Institutions: Prisons and Asylums and the Deinstitutionalization

Reference work entry
Part of the Mental Health and Illness Worldwide book series (MHIW)


As noted by Penrose in the mid-twentieth century the numbers of psychiatric hospital beds and prisoners in most countries seem to be almost consistently inversely related. Superficially this implies that provision of institutional psychiatric care somehow ameliorates the crime rate. Conversely deinstitutionalization, which primarily emptied and reduced beds in psychiatric hospitals, should have led to increased rates of crime and incarceration of mentally ill individuals. The reality is somewhat complicated; many discharged patients are leading more satisfying lives, but significant numbers of people with serious mental illness are homeless, receive inadequate care, misuse substances, and have other risk factors associated with criminal behavior. More than expected numbers of these people are in prisons or are being admitted into ever-expanding forensic mental health facilities, which can be characterized as a process of reinstitutionalization by stealth. A future program should perhaps recognize that a certain number of mentally ill people do require long-term institutional care within the current context of creating adequate community care for most people with psychiatric disorders.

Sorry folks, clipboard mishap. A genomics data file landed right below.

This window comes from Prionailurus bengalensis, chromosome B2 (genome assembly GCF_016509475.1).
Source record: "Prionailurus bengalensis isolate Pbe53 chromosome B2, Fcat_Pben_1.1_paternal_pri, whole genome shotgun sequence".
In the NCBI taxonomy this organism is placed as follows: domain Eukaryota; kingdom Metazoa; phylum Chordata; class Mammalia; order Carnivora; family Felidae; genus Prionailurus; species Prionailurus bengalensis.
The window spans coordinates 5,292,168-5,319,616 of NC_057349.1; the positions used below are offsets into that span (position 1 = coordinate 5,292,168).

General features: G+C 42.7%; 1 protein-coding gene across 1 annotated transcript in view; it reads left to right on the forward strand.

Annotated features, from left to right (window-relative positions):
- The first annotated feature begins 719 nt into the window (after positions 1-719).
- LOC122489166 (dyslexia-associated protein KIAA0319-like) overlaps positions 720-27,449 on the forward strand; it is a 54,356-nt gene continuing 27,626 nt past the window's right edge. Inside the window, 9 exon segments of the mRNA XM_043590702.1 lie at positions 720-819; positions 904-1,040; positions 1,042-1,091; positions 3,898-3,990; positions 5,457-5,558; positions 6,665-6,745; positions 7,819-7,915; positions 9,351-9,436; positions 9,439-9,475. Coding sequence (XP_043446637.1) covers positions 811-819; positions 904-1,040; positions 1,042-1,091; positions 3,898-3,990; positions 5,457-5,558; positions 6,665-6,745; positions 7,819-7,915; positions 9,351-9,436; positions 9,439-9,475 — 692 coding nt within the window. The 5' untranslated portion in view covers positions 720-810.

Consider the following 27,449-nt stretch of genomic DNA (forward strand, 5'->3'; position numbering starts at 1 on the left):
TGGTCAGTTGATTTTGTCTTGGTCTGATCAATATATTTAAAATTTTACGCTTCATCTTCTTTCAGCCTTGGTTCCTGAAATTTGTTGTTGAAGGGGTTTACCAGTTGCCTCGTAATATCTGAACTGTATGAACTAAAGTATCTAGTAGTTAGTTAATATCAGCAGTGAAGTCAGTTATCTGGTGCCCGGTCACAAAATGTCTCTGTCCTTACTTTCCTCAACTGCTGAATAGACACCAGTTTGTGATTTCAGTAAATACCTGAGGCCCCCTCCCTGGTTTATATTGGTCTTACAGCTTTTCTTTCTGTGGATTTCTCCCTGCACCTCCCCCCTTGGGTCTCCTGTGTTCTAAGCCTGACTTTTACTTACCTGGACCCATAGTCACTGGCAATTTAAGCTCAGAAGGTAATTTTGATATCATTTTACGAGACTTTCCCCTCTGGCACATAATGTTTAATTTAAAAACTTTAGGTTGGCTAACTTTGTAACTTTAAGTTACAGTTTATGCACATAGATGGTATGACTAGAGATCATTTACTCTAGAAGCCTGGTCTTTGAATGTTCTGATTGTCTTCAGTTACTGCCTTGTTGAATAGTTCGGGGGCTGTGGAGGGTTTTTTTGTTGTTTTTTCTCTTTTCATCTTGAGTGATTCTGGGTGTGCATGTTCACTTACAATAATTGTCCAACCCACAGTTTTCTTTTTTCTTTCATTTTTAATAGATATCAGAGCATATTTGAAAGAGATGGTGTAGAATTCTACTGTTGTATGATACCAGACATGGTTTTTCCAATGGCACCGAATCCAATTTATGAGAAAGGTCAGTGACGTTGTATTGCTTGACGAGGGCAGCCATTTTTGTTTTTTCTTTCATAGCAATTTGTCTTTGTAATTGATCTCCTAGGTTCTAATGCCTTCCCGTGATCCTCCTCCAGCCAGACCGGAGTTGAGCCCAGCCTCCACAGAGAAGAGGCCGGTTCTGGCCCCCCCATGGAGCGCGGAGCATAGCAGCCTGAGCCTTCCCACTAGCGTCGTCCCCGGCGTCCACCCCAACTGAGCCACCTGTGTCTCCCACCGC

Deinstitutionalization Transintitutionalization Homelessness Serious mental illness Community care Rehabilitation Prisons 


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Copyright information

© Springer Science+Business Media Singapore 2017

Authors and Affiliations

  1. 1.Department of Psychiatry and Mental HealthUniversity of Cape TownCape TownSouth Africa

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